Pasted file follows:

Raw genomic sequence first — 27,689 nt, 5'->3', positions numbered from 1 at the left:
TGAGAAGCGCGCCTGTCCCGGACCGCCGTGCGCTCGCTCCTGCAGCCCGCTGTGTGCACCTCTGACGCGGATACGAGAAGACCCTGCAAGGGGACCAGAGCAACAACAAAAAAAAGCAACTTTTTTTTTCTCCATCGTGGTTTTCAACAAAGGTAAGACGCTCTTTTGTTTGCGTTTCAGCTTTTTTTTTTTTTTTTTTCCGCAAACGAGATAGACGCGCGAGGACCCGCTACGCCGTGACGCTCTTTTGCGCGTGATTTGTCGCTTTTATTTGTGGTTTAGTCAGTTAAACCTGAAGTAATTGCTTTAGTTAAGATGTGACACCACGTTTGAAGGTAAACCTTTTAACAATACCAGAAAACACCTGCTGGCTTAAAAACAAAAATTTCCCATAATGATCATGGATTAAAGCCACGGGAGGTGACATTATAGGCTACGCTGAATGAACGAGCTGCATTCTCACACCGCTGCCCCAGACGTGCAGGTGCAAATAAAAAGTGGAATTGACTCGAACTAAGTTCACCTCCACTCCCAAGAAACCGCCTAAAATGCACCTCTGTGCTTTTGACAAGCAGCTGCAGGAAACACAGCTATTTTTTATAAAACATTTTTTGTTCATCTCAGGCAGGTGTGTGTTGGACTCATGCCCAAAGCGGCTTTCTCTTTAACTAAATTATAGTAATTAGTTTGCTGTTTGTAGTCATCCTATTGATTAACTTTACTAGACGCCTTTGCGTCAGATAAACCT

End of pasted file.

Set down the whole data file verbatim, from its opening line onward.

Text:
Raw genomic sequence first — 27,689 nt, 5'->3', positions numbered from 1 at the left:
TGAGAAGCGCGCCTGTCCCGGACCGCCGTGCGCTCGCTCCTGCAGCCCGCTGTGTGCACCTCTGACGCGGATACGAGAAGACCCTGCAAGGGGACCAGAGCAACAACAAAAAAAAGCAACTTTTTTTTTCTCCATCGTGGTTTTCAACAAAGGTAAGACGCTCTTTTGTTTGCGTTTCAGCTTTTTTTTTTTTTTTTTTCCGCAAACGAGATAGACGCGCGAGGACCCGCTACGCCGTGACGCTCTTTTGCGCGTGATTTGTCGCTTTTATTTGTGGTTTAGTCAGTTAAACCTGAAGTAATTGCTTTAGTTAAGATGTGACACCACGTTTGAAGGTAAACCTTTTAACAATACCAGAAAACACCTGCTGGCTTAAAAACAAAAATTTCCCATAATGATCATGGATTAAAGCCACGGGAGGTGACATTATAGGCTACGCTGAATGAACGAGCTGCATTCTCACACCGCTGCCCCAGACGTGCAGGTGCAAATAAAAAGTGGAATTGACTCGAACTAAGTTCACCTCCACTCCCAAGAAACCGCCTAAAATGCACCTCTGTGCTTTTGACAAGCAGCTGCAGGAAACACAGCTATTTTTTATAAAACATTTTTTGTTCATCTCAGGCAGGTGTGTGTTGGACTCATGCCCAAAGCGGCTTTCTCTTTAACTAAATTATAGTAATTAGTTTGCTGTTTGTAGTCATCCTATTGATTAACTTTACTAGACGCCTTTGCGTCAGATAAACCT